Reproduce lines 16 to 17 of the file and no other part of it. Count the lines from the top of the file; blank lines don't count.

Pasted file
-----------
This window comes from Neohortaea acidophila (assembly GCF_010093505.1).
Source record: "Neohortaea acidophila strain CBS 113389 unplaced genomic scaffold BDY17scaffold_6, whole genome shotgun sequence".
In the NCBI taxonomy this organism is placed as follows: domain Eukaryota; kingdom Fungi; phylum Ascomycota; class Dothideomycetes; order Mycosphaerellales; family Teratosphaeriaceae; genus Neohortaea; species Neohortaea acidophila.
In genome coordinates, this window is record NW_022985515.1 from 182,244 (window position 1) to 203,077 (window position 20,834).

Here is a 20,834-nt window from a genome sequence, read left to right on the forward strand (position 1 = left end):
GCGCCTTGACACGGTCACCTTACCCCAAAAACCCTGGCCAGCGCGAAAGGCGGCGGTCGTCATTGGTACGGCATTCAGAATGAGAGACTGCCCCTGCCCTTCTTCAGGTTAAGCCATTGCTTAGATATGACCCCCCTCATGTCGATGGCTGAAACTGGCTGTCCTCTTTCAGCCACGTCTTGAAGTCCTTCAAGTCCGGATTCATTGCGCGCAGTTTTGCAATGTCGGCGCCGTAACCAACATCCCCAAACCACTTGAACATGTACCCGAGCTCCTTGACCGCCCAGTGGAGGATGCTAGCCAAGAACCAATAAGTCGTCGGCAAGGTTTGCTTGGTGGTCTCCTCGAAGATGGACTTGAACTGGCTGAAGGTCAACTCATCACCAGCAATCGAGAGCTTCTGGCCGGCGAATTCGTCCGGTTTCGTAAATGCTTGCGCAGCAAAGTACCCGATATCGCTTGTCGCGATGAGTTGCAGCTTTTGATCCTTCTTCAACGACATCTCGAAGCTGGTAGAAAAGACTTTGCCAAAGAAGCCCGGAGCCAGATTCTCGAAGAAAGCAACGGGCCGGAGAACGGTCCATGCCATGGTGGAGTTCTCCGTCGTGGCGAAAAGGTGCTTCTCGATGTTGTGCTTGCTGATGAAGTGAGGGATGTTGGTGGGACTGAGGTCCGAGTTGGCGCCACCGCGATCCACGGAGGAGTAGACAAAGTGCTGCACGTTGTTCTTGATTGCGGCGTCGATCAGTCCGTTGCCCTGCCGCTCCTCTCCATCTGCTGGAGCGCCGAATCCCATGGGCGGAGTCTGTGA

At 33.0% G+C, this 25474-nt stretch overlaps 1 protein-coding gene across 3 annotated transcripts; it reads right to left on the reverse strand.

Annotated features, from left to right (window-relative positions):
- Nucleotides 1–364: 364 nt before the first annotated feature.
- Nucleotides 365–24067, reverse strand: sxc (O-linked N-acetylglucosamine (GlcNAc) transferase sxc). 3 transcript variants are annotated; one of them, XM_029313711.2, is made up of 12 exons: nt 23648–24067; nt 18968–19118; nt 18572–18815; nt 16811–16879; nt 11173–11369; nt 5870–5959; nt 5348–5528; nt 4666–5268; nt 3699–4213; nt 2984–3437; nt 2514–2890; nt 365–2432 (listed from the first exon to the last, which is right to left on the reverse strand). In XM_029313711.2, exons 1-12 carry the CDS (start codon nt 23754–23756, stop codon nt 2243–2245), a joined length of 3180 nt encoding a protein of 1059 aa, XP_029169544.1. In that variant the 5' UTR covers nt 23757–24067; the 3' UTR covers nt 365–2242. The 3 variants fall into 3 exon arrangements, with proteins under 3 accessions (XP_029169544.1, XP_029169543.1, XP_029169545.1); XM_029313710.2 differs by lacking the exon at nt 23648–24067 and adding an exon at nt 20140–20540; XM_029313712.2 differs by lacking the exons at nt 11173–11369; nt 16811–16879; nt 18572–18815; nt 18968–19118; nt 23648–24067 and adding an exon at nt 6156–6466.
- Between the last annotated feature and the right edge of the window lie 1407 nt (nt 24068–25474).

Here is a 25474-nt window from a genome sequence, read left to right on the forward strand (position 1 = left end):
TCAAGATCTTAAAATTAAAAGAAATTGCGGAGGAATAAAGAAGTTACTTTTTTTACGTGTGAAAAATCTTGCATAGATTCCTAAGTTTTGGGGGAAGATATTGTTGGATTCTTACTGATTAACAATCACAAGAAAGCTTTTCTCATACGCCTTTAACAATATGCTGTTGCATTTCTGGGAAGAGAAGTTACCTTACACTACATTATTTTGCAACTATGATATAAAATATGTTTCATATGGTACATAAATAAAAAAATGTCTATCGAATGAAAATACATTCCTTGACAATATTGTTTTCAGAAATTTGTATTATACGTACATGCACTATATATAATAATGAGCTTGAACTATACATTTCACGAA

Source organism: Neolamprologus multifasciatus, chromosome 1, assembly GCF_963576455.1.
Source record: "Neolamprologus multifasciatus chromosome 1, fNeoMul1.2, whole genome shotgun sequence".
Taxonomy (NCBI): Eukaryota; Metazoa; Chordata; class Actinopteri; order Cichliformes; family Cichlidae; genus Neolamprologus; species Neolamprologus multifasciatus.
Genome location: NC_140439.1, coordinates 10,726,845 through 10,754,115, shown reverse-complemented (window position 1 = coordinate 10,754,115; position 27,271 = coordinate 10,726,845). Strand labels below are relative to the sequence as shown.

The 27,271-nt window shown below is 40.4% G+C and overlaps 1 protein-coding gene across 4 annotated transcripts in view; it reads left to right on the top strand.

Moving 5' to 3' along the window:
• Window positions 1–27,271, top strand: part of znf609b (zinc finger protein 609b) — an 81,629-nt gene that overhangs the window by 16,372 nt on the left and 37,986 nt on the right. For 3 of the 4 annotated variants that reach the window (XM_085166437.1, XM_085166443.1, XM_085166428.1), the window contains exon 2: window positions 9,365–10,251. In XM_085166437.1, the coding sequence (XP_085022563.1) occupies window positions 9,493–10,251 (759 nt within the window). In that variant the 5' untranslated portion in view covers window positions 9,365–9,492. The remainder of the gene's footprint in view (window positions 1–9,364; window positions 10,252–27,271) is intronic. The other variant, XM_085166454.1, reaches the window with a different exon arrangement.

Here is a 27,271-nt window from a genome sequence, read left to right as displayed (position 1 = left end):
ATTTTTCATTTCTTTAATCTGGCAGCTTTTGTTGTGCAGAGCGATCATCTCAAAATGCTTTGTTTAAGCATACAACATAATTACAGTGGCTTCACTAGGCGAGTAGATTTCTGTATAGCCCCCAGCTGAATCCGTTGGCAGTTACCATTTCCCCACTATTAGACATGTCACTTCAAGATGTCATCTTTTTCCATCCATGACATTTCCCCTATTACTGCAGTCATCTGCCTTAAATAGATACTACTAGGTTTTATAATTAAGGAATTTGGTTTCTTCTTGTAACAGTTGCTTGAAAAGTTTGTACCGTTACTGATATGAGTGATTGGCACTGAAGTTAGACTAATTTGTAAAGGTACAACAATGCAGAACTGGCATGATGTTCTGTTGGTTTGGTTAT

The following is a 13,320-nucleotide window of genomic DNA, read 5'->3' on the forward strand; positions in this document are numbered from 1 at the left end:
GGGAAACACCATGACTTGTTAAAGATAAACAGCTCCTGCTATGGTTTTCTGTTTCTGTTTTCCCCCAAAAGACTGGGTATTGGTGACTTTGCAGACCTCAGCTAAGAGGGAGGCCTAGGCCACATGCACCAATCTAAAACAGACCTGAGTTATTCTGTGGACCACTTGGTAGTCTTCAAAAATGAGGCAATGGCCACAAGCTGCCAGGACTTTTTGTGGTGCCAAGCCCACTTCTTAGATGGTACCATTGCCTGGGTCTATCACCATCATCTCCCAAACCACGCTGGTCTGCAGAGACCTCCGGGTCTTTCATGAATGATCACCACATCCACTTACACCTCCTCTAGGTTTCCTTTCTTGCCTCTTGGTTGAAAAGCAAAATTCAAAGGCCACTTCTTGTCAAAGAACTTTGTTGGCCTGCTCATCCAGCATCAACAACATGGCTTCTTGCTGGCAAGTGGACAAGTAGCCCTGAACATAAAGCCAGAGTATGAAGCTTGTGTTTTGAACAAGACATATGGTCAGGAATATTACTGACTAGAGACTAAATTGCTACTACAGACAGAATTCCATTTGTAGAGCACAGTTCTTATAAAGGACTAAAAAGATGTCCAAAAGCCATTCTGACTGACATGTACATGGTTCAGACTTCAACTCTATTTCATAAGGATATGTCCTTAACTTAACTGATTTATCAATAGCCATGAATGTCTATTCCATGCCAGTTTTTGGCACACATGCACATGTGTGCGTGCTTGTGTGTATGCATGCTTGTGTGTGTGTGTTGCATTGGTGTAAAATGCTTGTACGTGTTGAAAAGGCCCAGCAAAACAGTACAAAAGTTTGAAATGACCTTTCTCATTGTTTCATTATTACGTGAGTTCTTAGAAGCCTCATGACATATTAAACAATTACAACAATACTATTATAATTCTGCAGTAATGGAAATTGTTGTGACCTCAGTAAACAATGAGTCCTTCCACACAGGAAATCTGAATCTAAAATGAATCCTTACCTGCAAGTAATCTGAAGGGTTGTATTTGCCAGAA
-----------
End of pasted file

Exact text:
Taxonomy (NCBI): Eukaryota; Metazoa; Chordata; class Actinopteri; order Cichliformes; family Cichlidae; genus Neolamprologus; species Neolamprologus multifasciatus.
Genome location: NC_140439.1, coordinates 10,726,845 through 10,754,115, shown reverse-complemented (window position 1 = coordinate 10,754,115; position 27,271 = coordinate 10,726,845). Strand labels below are relative to the sequence as shown.